Transaction triggered due diligence and decision-making improvements at EDC

Statement from Carl Burlock, EDC’s Executive Vice-President and Chief Business Officer

Export Development Canada (EDC) regrets providing a US$41 million loan in April 2015 to Westdawn Investments, a South African company owned by members of the Gupta family. EDC provided the loan to Westdawn to help finance the export of a Bombardier aircraft.

Over the past two years, EDC’s loan to Westdawn has been the subject of public interest—and for good reason. In the months and years following the signing of the transaction, allegations mounted against the Gupta family pertaining to corruption and political influence with the South African administration of President Jacob Zuma. During this time, EDC monitored these developments and our concern grew, as did the public’s, as more information came to light. In December 2017, EDC ended its business relationship with Westdawn. In response, the company launched litigation against EDC in the United Kingdom contesting the termination, and this litigation is ongoing.

To date, we have not provided information to the public on why we entered into the transaction. The largest impediment has been the ongoing litigation in the UK. However, despite the active court proceeding, we should have been more transparent in response to questions related to this loan, including whether we saw risks during our due diligence, why we proceeded, and what we have learned as a result. The active litigation still prevents us from sharing details pertaining to the legal phase of this matter, including why it appears that we delayed taking action, and we look forward to telling this part of the story once the litigation is concluded. 

Today, EDC is issuing this statement to express regret for participating in this transaction, which resulted in a business relationship with the Gupta family. We want to confirm that our processes were in line with our international commitments under the OECD at that time and that we did see risks during our due diligence. EDC’s decision to participate in the transaction relied heavily on there being no formal charges or active investigations related to allegations. And while our processes did flag political influence concerns, they did not include an in-depth examination of risks related to Politically-Exposed Persons (PEPs).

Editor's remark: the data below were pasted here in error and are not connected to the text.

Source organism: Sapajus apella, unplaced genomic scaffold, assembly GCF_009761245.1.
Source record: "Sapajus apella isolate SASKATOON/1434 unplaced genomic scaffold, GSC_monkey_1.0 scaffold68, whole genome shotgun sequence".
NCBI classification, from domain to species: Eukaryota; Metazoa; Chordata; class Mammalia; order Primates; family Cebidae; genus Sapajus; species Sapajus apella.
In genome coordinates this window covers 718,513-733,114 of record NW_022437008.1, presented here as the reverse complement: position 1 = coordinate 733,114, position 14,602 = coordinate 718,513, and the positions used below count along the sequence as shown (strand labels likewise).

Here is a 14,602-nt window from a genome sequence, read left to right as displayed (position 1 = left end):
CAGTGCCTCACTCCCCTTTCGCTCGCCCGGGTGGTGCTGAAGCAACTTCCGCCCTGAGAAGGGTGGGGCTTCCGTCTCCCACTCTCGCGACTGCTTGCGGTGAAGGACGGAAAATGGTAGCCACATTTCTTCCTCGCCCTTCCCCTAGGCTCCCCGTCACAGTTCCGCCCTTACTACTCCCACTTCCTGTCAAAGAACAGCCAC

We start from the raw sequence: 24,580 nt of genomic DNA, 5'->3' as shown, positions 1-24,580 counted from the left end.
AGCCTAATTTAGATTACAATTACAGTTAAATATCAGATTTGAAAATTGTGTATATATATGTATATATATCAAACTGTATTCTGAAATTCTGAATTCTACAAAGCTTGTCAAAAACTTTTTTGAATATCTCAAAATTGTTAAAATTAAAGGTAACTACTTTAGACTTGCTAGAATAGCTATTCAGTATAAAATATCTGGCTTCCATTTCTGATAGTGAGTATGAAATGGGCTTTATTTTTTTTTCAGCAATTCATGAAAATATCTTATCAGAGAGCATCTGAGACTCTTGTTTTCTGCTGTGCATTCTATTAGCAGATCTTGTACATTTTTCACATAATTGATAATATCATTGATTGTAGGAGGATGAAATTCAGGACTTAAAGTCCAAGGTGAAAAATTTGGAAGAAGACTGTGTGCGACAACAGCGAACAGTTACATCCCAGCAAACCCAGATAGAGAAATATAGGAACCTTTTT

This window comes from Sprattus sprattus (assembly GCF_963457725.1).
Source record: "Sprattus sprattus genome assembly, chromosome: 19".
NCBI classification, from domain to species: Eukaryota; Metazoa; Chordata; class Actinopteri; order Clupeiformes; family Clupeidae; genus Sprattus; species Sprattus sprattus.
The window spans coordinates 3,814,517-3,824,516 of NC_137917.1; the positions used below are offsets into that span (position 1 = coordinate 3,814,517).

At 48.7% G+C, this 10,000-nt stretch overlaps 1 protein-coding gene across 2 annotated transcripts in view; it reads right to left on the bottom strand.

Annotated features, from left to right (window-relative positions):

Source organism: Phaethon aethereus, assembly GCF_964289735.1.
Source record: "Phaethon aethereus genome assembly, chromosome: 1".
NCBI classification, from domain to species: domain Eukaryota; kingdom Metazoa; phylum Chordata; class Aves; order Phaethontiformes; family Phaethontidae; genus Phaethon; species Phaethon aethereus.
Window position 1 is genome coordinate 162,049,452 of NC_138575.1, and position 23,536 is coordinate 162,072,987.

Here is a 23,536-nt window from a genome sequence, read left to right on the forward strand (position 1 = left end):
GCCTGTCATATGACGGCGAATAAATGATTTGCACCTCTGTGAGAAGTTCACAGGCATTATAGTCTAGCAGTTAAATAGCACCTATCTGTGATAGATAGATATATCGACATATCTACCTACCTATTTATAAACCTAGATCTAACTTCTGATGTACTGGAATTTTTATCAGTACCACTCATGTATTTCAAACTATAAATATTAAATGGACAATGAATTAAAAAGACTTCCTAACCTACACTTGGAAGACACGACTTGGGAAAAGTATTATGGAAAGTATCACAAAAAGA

As a result, EDC chose to proceed and acknowledges that that decision was a mistake. This transaction has provided powerful lessons for EDC. It helped us see gaps that we have since filled, resulting in improvements to both our due diligence and decision-making processes. 

As a direct result of this transaction, we are better informed about the potential impacts of PEP-related risks and we factor this into our decisions for prospective transactions. Today, PEP-related risks are built into our due diligence process, which means all financing transactions are now reviewed for political influence risks. When there is an allegation, it is systematic that we conduct further due diligence into the concern, including reviewing the company’s governance and ownership structures to look for evidence of risks.

Our risk tolerance for PEP-related risks has also been lowered. Based on our experience with this transaction, and from our improved screening for PEP-related risks, we would not proceed today with transactions that feature the same risk profile. 

Our approaches to corporate social responsibility continuously evolve to integrate new guidance and standards as they emerge and as we learn from our experiences. Over the last five years, we have invested significantly into our internal processes. We have established a Chief Compliance and Ethics Officer that is supported by a team of experts in the field. We have introduced a financial crime policy backed by improved screening and assessment capabilities for transactions, and enhanced risk training for our staff. We have established a management committee that reviews CSR-related risks of prospective customers at the outset of our engagement with companies new to EDC.  We have also ensured that our decision making has numerous checks and balances by implementing a three lines of defense model to ensure greater oversight.

At EDC, we believe that good business— supporting projects and transactions that are financially, environmentally and socially responsible—is good for business. However, we recognize we haven’t always made the right business decisions. The Westdawn transaction is a case in point. We need to do better, and we will do better.

About EDC

Export Development Canada (EDC) is a financial Crown corporation dedicated to helping Canadian businesses make an impact at home and abroad. EDC has the financial products and knowledge Canadian companies need to confidently enter new markets, reduce financial risk and grow their business as they go from local to global. Together, EDC and Canadian companies are building a more prosperous, stronger and sustainable economy for all Canadians.

For more information and to learn how we can help your company, call us at 1-800-229-0575 or visit